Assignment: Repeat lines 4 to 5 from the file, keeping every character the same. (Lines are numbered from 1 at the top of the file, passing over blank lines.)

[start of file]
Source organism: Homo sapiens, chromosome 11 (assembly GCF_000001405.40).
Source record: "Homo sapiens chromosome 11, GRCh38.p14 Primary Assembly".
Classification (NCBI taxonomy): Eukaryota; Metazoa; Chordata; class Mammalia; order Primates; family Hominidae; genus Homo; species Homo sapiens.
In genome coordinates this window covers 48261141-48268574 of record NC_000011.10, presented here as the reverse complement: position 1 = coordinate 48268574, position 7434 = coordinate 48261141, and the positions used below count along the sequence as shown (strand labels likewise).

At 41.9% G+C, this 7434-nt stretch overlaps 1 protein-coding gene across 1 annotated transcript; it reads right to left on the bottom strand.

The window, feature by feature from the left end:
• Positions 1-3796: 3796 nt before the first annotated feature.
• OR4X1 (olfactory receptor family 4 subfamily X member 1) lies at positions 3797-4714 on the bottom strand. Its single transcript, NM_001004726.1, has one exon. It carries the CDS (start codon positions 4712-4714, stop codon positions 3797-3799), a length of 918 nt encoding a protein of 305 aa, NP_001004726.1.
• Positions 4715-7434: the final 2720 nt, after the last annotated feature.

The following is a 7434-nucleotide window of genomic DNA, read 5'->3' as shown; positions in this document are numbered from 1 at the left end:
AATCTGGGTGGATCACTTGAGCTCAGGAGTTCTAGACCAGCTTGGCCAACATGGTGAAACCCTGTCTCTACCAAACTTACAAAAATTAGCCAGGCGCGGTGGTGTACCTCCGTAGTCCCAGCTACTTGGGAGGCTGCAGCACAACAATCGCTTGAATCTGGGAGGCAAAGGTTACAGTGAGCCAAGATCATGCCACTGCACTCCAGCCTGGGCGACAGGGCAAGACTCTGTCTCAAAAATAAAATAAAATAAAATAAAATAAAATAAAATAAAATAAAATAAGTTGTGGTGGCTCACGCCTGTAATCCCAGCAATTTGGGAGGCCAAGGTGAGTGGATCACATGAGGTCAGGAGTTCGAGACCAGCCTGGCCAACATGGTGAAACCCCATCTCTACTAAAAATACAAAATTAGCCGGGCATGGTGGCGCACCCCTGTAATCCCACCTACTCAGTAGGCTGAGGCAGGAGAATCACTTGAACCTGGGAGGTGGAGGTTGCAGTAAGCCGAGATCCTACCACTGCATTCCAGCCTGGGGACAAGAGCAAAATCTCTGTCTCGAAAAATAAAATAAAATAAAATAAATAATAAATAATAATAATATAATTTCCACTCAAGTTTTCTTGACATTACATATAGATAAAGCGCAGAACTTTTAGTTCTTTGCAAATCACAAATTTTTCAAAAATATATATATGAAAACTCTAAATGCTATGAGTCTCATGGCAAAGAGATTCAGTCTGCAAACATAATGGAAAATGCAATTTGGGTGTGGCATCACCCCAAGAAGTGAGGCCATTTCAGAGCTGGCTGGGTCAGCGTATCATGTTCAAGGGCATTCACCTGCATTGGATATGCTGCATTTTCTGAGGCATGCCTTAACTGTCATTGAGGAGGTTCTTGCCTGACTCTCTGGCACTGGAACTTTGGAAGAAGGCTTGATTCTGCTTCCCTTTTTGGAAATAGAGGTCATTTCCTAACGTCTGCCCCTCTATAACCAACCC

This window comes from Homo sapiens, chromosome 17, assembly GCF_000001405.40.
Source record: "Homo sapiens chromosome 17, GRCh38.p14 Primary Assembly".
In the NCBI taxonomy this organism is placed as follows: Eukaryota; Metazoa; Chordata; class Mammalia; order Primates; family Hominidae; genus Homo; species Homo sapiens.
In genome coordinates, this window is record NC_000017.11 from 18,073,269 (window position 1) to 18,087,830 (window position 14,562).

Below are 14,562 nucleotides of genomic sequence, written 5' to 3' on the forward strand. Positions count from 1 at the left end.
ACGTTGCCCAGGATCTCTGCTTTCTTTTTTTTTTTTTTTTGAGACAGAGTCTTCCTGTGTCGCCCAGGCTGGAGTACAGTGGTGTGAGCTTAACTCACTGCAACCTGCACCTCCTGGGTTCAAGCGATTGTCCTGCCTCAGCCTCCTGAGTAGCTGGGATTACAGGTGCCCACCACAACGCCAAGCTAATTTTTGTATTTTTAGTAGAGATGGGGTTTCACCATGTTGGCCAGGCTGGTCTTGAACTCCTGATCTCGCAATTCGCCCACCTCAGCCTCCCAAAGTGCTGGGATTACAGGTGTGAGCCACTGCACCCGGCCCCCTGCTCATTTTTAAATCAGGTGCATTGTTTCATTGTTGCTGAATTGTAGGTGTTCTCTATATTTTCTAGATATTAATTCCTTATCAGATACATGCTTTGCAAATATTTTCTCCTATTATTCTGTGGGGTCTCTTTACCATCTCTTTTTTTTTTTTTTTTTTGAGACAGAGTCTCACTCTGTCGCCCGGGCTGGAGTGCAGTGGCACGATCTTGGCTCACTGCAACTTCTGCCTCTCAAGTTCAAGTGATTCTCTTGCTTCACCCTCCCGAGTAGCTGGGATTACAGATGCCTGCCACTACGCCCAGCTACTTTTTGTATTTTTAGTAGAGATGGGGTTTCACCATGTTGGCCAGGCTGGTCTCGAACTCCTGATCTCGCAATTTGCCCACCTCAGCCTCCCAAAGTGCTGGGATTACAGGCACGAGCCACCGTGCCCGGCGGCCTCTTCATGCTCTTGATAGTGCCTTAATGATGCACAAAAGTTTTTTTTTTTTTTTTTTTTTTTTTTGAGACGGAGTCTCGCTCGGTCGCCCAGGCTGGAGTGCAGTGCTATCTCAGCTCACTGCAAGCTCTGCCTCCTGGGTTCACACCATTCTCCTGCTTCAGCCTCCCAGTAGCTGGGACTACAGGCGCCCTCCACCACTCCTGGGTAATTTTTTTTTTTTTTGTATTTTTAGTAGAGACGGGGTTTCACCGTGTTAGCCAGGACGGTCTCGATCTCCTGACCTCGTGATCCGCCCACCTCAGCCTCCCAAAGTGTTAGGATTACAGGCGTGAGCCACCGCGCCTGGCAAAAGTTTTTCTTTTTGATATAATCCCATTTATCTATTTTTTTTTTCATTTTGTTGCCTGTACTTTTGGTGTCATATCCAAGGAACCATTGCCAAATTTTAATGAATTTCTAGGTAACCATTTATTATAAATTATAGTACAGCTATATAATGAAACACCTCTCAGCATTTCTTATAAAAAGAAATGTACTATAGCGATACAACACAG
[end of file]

In genome coordinates this window covers 48261141-48268574 of record NC_000011.10, presented here as the reverse complement: position 1 = coordinate 48268574, position 7434 = coordinate 48261141, and the positions used below count along the sequence as shown (strand labels likewise).

At 41.9% G+C, this 7434-nt stretch overlaps 1 protein-coding gene across 1 annotated transcript; it reads right to left on the bottom strand.